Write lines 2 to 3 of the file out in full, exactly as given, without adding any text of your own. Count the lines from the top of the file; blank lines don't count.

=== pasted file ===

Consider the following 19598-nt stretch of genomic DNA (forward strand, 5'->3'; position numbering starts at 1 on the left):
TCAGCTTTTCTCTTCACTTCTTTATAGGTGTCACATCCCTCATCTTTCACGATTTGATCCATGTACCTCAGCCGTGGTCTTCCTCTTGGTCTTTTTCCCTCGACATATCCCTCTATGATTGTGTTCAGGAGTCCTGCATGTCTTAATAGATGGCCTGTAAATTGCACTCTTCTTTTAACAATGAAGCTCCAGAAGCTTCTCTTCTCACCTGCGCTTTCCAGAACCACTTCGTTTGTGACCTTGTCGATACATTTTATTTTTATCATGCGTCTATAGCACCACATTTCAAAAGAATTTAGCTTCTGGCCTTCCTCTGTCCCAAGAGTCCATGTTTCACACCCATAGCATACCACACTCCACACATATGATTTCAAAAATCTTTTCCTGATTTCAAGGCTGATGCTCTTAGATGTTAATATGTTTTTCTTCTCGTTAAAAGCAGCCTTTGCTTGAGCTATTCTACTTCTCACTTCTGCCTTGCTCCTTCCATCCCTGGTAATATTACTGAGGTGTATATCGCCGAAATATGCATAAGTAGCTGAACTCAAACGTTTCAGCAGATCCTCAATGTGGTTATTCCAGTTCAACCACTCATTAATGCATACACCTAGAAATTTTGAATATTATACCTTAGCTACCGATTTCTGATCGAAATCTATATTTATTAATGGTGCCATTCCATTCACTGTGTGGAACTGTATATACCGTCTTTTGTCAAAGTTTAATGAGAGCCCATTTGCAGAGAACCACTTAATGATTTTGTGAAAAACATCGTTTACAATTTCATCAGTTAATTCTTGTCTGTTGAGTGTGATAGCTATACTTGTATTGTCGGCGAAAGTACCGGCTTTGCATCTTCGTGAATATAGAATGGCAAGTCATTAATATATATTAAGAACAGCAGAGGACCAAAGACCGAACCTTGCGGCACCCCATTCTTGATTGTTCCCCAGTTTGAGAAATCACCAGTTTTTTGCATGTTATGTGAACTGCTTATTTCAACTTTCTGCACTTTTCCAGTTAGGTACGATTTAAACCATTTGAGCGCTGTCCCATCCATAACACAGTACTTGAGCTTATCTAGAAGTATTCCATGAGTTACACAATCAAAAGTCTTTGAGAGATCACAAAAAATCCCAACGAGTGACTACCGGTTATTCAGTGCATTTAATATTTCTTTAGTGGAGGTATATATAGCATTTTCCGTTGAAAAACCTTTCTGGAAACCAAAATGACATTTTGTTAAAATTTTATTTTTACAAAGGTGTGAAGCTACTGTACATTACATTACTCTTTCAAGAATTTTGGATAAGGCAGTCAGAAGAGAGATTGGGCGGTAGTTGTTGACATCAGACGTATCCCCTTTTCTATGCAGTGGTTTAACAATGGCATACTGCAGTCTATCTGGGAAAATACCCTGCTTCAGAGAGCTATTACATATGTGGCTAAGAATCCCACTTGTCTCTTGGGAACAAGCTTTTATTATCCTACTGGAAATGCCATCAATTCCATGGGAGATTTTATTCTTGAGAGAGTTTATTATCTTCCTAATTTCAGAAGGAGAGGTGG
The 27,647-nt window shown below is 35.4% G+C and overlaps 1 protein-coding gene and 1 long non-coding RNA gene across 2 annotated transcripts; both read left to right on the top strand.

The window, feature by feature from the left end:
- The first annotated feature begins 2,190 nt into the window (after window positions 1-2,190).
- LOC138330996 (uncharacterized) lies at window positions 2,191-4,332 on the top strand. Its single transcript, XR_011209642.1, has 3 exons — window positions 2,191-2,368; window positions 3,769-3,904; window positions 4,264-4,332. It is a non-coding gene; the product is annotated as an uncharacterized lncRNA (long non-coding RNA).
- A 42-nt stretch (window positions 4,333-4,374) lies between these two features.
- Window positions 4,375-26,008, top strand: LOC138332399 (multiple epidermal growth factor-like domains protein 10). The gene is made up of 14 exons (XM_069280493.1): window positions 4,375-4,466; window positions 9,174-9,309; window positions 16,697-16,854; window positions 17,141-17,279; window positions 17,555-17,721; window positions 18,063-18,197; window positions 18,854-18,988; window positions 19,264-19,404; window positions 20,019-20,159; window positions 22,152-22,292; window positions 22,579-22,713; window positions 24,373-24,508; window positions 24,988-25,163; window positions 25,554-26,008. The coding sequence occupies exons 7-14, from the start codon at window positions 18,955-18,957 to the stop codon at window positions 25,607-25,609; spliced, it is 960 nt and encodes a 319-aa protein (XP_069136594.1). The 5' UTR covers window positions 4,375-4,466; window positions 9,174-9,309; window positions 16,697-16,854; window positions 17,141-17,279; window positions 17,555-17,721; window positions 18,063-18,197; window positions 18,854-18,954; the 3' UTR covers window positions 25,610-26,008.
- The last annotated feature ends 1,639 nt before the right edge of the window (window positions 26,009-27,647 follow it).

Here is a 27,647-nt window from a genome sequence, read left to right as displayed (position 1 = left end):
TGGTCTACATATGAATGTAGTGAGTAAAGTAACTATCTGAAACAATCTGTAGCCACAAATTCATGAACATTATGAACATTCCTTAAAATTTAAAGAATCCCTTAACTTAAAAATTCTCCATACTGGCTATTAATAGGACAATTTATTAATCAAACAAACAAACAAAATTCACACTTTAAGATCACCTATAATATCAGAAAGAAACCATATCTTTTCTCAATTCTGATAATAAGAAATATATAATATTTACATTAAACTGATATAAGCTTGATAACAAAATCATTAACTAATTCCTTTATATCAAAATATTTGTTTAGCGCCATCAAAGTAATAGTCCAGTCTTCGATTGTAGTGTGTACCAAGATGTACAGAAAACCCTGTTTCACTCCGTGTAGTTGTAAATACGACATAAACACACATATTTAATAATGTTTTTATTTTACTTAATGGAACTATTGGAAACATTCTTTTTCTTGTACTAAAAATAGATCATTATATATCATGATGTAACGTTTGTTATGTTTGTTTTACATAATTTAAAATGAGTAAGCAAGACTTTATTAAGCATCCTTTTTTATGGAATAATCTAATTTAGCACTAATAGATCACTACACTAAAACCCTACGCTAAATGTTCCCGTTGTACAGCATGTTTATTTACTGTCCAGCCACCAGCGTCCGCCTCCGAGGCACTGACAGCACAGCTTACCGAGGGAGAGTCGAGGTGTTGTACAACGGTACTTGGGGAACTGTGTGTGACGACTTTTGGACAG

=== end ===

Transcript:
TCAGCTTTTCTCTTCACTTCTTTATAGGTGTCACATCCCTCATCTTTCACGATTTGATCCATGTACCTCAGCCGTGGTCTTCCTCTTGGTCTTTTTCCCTCGACATATCCCTCTATGATTGTGTTCAGGAGTCCTGCATGTCTTAATAGATGGCCTGTAAATTGCACTCTTCTTTTAACAATGAAGCTCCAGAAGCTTCTCTTCTCACCTGCGCTTTCCAGAACCACTTCGTTTGTGACCTTGTCGATACATTTTATTTTTATCATGCGTCTATAGCACCACATTTCAAAAGAATTTAGCTTCTGGCCTTCCTCTGTCCCAAGAGTCCATGTTTCACACCCATAGCATACCACACTCCACACATATGATTTCAAAAATCTTTTCCTGATTTCAAGGCTGATGCTCTTAGATGTTAATATGTTTTTCTTCTCGTTAAAAGCAGCCTTTGCTTGAGCTATTCTACTTCTCACTTCTGCCTTGCTCCTTCCATCCCTGGTAATATTACTGAGGTGTATATCGCCGAAATATGCATAAGTAGCTGAACTCAAACGTTTCAGCAGATCCTCAATGTGGTTATTCCAGTTCAACCACTCATTAATGCATACACCTAGAAATTTTGAATATTATACCTTAGCTACCGATTTCTGATCGAAATCTATATTTATTAATGGTGCCATTCCATTCACTGTGTGGAACTGTATATACCGTCTTTTGTCAAAGTTTAATGAGAGCCCATTTGCAGAGAACCACTTAATGATTTTGTGAAAAACATCGTTTACAATTTCATCAGTTAATTCTTGTCTGTTGAGTGTGATAGCTATACTTGTATTGTCGGCGAAAGTACCGGCTTTGCATCTTCGTGAATATAGAATGGCAAGTCATTAATATATATTAAGAACAGCAGAGGACCAAAGACCGAACCTTGCGGCACCCCATTCTTGATTGTTCCCCAGTTTGAGAAATCACCAGTTTTTTGCATGTTATGTGAACTGCTTATTTCAACTTTCTGCACTTTTCCAGTTAGGTACGATTTAAACCATTTGAGCGCTGTCCCATCCATAACACAGTACTTGAGCTTATCTAGAAGTATTCCATGAGTTACACAATCAAAAGTCTTTGAGAGATCACAAAAAATCCCAACGAGTGACTACCGGTTATTCAGTGCATTTAATATTTCTTTAGTGGAGGTATATATAGCATTTTCCGTTGAAAAACCTTTCTGGAAACCAAAATGACATTTTGTTAAAATTTTATTTTTACAAAGGTGTGAAGCTACTGTACATTACATTACTCTTTCAAGAATTTTGGATAAGGCAGTCAGAAGAGAGATTGGGCGGTAGTTGTTGACATCAGACGTATCCCCTTTTCTATGCAGTGGTTTAACAATGGCATACTGCAGTCTATCTGGGAAAATACCCTGCTTCAGAGAGCTATTACATATGTGGCTAAGAATCCCACTTGTCTCTTGGGAACAAGCTTTTATTATCCTACTGGAAATGCCATCAATTCCATGGGAGATTTTATTCTTGAGAGAGTTTATTATCTTCCTAATTTCAGAAGGAGAGGTGG
The 27,647-nt window shown below is 35.4% G+C and overlaps 1 protein-coding gene and 1 long non-coding RNA gene across 2 annotated transcripts; both read left to right on the top strand.